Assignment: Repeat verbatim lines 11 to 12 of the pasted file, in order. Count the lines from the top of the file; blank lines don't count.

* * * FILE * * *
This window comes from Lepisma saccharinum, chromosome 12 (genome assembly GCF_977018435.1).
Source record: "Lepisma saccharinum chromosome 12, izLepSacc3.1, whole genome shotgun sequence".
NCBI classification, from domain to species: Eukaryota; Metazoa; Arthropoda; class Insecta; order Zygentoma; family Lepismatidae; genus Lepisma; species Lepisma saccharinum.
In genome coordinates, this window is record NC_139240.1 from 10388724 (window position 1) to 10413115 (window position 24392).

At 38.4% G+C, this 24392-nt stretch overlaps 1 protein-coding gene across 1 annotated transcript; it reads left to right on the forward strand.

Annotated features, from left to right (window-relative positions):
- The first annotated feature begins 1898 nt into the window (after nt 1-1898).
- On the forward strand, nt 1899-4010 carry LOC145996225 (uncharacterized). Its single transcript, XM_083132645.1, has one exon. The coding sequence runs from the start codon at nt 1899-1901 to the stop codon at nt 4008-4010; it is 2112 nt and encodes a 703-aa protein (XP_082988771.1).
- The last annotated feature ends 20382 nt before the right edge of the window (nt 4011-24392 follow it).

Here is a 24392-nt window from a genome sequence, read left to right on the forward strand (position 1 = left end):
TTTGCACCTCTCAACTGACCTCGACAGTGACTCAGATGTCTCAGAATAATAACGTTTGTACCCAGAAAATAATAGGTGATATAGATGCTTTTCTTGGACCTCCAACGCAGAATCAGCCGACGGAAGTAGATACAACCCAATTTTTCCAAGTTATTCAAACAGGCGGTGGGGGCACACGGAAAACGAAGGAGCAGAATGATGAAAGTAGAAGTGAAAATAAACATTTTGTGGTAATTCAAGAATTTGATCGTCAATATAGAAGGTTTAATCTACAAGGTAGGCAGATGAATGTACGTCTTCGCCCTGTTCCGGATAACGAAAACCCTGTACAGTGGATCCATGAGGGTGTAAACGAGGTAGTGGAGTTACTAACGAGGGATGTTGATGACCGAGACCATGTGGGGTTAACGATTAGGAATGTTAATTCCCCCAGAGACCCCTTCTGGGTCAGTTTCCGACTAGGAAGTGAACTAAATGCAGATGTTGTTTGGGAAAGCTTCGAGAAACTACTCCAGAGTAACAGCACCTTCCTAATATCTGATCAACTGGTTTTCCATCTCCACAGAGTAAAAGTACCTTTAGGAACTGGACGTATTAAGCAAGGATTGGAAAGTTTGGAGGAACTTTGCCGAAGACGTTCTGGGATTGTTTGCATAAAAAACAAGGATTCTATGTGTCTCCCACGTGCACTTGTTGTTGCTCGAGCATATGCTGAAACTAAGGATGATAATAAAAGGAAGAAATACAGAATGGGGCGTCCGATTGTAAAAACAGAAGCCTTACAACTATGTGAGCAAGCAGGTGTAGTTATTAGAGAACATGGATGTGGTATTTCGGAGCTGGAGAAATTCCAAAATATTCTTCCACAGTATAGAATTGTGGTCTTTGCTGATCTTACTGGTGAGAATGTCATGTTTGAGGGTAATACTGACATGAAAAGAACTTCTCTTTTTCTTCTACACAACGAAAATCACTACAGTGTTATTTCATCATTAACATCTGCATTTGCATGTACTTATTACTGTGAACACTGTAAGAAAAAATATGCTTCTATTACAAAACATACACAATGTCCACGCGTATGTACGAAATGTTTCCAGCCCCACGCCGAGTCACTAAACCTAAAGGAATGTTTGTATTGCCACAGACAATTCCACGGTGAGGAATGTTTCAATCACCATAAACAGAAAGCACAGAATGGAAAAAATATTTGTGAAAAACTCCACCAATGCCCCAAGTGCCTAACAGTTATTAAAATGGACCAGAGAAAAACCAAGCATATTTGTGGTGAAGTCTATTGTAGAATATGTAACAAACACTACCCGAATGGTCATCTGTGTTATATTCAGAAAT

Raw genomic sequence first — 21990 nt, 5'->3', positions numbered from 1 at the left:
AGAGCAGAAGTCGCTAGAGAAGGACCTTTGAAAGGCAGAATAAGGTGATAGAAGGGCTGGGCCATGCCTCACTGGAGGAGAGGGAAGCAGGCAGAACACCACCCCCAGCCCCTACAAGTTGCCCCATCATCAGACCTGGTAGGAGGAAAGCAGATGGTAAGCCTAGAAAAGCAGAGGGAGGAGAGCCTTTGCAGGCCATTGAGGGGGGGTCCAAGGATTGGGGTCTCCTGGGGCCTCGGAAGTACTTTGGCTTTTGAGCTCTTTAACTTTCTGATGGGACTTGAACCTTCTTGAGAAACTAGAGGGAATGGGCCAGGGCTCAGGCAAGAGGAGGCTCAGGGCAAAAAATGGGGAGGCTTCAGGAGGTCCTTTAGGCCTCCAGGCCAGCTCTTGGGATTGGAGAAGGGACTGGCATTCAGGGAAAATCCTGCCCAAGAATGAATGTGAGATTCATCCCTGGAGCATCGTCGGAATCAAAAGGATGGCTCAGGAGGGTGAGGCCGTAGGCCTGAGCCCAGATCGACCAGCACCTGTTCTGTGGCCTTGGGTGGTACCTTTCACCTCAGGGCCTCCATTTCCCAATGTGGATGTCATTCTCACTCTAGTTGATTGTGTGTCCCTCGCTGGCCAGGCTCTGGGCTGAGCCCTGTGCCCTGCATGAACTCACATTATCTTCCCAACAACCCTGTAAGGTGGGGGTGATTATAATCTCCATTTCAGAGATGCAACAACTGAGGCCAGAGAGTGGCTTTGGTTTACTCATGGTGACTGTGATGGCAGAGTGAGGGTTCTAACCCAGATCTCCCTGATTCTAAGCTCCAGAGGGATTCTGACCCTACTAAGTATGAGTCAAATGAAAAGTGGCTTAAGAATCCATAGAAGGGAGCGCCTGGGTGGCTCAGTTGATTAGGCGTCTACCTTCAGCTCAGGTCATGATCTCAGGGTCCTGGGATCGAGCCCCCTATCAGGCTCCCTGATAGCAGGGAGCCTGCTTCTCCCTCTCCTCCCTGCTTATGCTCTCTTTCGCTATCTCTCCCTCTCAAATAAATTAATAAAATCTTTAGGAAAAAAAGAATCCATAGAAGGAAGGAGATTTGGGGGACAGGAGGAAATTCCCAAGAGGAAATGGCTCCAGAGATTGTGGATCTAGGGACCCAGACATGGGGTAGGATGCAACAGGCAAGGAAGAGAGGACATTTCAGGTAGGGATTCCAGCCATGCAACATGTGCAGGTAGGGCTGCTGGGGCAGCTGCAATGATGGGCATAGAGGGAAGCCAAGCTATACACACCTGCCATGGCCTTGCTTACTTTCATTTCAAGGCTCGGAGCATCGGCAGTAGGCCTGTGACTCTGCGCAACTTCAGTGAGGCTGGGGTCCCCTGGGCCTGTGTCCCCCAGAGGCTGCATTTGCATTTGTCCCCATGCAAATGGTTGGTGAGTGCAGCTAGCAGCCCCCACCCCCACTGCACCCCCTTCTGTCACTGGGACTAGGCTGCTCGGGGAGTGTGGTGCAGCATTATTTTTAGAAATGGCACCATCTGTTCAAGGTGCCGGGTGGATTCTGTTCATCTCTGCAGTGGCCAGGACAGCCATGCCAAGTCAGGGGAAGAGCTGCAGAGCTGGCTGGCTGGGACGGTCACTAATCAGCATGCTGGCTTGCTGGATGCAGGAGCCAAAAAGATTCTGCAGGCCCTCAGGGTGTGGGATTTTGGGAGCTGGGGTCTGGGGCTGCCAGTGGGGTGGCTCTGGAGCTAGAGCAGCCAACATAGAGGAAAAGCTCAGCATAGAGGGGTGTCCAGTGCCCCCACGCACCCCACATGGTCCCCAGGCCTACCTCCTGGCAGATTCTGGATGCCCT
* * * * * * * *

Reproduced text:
TTTGCACCTCTCAACTGACCTCGACAGTGACTCAGATGTCTCAGAATAATAACGTTTGTACCCAGAAAATAATAGGTGATATAGATGCTTTTCTTGGACCTCCAACGCAGAATCAGCCGACGGAAGTAGATACAACCCAATTTTTCCAAGTTATTCAAACAGGCGGTGGGGGCACACGGAAAACGAAGGAGCAGAATGATGAAAGTAGAAGTGAAAATAAACATTTTGTGGTAATTCAAGAATTTGATCGTCAATATAGAAGGTTTAATCTACAAGGTAGGCAGATGAATGTACGTCTTCGCCCTGTTCCGGATAACGAAAACCCTGTACAGTGGATCCATGAGGGTGTAAACGAGGTAGTGGAGTTACTAACGAGGGATGTTGATGACCGAGACCATGTGGGGTTAACGATTAGGAATGTTAATTCCCCCAGAGACCCCTTCTGGGTCAGTTTCCGACTAGGAAGTGAACTAAATGCAGATGTTGTTTGGGAAAGCTTCGAGAAACTACTCCAGAGTAACAGCACCTTCCTAATATCTGATCAACTGGTTTTCCATCTCCACAGAGTAAAAGTACCTTTAGGAACTGGACGTATTAAGCAAGGATTGGAAAGTTTGGAGGAACTTTGCCGAAGACGTTCTGGGATTGTTTGCATAAAAAACAAGGATTCTATGTGTCTCCCACGTGCACTTGTTGTTGCTCGAGCATATGCTGAAACTAAGGATGATAATAAAAGGAAGAAATACAGAATGGGGCGTCCGATTGTAAAAACAGAAGCCTTACAACTATGTGAGCAAGCAGGTGTAGTTATTAGAGAACATGGATGTGGTATTTCGGAGCTGGAGAAATTCCAAAATATTCTTCCACAGTATAGAATTGTGGTCTTTGCTGATCTTACTGGTGAGAATGTCATGTTTGAGGGTAATACTGACATGAAAAGAACTTCTCTTTTTCTTCTACACAACGAAAATCACTACAGTGTTATTTCATCATTAACATCTGCATTTGCATGTACTTATTACTGTGAACACTGTAAGAAAAAATATGCTTCTATTACAAAACATACACAATGTCCACGCGTATGTACGAAATGTTTCCAGCCCCACGCCGAGTCACTAAACCTAAAGGAATGTTTGTATTGCCACAGACAATTCCACGGTGAGGAATGTTTCAATCACCATAAACAGAAAGCACAGAATGGAAAAAATATTTGTGAAAAACTCCACCAATGCCCCAAGTGCCTAACAGTTATTAAAATGGACCAGAGAAAAACCAAGCATATTTGTGGTGAAGTCTATTGTAGAATATGTAACAAACACTACCCGAATGGTCATCTGTGTTATATTCAGAAAT

Raw genomic sequence first — 21990 nt, 5'->3', positions numbered from 1 at the left: